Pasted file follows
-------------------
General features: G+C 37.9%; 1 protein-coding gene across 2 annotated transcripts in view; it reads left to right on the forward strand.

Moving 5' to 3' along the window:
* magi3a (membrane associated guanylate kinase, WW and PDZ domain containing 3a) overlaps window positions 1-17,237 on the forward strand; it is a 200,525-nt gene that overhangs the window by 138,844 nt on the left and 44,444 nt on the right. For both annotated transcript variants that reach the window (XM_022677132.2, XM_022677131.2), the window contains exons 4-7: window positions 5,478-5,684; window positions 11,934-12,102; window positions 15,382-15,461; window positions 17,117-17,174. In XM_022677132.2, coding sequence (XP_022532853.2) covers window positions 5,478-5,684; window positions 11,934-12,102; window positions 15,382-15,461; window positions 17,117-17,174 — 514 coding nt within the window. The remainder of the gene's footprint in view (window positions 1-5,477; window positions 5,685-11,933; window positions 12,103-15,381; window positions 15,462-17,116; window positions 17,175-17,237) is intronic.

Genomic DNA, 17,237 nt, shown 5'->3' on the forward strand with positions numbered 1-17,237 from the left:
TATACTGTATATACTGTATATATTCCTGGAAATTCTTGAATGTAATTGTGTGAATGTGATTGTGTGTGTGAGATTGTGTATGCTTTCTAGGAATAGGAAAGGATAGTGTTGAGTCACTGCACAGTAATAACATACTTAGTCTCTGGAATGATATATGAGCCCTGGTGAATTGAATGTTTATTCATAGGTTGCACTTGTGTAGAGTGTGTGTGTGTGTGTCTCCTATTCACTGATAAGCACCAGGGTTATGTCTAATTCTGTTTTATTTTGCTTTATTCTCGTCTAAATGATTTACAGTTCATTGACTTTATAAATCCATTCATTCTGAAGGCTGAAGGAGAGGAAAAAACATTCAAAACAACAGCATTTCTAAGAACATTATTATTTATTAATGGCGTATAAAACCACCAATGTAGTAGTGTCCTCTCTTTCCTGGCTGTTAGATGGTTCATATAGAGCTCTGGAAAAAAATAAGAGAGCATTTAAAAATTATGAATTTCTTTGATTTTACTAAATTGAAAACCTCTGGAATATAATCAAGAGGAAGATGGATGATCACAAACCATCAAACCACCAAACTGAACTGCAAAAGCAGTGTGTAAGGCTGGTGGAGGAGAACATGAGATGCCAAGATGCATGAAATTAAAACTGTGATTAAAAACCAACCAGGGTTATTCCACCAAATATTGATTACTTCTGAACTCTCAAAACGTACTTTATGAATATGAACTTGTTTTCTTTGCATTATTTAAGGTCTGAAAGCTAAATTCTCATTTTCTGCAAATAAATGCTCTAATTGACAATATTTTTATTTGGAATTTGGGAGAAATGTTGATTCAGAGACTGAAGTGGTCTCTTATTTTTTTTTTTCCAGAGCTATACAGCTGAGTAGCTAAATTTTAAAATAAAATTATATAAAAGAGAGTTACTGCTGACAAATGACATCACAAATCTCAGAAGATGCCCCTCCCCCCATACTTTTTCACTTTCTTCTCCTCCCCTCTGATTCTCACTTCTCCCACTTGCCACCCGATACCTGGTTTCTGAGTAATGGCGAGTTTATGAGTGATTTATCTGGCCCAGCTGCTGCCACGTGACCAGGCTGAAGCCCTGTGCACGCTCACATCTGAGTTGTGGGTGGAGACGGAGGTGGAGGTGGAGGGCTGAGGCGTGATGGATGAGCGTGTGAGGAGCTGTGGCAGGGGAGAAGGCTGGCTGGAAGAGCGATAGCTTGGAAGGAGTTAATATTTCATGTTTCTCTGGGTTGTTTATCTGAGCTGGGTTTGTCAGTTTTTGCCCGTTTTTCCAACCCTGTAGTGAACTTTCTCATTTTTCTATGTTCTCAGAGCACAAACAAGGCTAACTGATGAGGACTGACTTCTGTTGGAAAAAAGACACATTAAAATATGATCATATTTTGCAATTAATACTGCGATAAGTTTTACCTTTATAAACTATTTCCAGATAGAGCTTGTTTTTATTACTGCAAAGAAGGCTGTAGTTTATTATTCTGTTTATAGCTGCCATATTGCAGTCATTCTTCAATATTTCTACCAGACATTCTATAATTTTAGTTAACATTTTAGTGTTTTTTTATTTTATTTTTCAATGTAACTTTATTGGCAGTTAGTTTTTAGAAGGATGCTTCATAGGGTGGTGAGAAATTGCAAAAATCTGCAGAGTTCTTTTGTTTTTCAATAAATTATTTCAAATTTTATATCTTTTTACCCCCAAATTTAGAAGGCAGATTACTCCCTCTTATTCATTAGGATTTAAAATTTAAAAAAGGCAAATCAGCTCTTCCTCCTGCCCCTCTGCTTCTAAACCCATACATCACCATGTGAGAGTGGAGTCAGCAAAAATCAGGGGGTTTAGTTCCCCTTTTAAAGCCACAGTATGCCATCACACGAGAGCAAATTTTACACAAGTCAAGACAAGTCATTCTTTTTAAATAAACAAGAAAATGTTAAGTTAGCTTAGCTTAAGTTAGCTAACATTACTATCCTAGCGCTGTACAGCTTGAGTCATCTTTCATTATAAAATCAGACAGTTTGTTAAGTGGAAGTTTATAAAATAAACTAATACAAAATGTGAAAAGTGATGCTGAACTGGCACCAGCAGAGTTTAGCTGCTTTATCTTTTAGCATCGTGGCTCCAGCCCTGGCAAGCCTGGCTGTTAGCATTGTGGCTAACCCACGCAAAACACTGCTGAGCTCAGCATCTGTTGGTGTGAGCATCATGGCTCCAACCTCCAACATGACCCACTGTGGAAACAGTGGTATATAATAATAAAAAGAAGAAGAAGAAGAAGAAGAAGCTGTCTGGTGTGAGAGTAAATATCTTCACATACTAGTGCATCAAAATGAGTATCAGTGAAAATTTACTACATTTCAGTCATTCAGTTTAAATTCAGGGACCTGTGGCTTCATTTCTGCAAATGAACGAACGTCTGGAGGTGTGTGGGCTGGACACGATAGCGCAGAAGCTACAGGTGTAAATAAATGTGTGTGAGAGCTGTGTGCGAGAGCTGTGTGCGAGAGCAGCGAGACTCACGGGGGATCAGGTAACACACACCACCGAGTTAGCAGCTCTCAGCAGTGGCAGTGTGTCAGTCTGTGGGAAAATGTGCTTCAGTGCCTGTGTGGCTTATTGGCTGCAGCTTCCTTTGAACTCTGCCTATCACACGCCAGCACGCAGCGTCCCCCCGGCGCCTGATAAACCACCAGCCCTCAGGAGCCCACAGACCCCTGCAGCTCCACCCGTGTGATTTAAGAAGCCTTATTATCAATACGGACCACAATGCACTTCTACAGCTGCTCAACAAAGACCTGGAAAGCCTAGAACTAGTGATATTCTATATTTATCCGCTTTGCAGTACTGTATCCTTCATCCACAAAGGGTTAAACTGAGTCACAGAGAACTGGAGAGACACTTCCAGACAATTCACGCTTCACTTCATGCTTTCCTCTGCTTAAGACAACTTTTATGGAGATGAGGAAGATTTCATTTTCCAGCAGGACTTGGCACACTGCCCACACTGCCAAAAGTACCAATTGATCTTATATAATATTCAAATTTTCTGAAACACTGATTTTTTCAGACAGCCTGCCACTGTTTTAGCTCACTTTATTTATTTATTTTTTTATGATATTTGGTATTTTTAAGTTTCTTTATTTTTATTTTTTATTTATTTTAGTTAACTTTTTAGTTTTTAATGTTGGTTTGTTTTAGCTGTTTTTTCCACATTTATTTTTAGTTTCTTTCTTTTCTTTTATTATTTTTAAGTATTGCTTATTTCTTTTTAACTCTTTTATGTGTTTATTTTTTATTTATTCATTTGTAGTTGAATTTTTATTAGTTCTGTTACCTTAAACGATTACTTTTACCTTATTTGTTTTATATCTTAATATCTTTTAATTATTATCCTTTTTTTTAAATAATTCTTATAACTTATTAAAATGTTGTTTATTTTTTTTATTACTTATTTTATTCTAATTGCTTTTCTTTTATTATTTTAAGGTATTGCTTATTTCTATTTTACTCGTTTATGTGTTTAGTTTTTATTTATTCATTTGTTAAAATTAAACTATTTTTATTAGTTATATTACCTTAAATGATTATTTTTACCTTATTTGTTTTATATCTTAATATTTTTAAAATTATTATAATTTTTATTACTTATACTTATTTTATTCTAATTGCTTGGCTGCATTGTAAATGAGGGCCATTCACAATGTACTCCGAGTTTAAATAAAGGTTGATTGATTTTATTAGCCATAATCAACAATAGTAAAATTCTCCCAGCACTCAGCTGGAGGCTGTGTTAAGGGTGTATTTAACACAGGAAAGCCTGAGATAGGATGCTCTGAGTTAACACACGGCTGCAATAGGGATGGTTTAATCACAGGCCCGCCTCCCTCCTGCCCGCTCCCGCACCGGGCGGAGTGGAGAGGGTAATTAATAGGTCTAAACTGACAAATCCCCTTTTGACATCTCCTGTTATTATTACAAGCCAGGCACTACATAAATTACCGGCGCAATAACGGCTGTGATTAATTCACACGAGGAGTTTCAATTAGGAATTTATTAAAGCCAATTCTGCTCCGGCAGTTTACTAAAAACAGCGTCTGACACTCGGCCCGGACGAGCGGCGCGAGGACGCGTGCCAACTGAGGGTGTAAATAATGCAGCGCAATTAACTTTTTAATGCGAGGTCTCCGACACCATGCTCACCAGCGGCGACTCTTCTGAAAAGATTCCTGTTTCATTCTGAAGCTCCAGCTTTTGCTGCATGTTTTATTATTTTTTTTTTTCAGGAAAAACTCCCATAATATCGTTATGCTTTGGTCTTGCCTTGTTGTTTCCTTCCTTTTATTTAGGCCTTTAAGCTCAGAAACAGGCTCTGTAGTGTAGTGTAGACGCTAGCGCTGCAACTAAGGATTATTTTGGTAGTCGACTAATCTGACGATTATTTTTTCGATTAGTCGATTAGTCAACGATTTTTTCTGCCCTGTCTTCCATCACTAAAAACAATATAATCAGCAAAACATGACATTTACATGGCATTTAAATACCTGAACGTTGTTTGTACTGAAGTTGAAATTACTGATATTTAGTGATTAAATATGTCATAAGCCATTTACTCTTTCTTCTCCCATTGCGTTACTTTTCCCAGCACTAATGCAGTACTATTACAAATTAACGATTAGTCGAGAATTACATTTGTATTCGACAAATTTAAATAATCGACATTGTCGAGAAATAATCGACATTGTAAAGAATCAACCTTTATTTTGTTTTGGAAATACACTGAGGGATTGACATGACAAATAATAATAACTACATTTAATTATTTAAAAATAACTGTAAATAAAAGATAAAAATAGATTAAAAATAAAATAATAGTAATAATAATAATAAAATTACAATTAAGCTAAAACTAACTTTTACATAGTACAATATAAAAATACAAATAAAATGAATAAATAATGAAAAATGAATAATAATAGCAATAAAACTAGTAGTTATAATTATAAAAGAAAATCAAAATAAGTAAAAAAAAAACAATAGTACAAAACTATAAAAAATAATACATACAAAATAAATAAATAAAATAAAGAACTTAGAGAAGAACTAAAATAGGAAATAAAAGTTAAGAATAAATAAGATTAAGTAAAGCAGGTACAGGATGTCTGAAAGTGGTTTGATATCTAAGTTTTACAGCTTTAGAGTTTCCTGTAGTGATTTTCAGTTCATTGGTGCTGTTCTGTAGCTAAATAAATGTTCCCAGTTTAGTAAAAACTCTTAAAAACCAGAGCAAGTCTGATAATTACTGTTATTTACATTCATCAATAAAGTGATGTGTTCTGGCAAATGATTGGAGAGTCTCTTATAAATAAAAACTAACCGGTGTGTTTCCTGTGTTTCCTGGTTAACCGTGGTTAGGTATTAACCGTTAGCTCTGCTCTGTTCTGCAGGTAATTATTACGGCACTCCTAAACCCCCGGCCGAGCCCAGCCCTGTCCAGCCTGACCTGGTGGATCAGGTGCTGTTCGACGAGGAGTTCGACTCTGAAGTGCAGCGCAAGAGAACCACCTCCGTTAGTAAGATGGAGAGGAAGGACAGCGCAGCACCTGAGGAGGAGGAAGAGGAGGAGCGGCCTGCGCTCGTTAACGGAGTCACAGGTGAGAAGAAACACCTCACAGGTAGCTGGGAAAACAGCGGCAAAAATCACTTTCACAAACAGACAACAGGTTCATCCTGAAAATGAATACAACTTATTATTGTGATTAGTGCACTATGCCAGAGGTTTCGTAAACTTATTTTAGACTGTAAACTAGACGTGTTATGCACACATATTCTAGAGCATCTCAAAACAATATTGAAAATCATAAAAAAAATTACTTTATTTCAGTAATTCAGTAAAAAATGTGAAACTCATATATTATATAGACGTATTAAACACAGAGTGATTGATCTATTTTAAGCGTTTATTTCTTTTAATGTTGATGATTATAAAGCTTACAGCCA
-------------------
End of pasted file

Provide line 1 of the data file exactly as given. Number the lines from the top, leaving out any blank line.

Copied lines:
General features: G+C 37.9%; 1 protein-coding gene across 2 annotated transcripts in view; it reads left to right on the forward strand.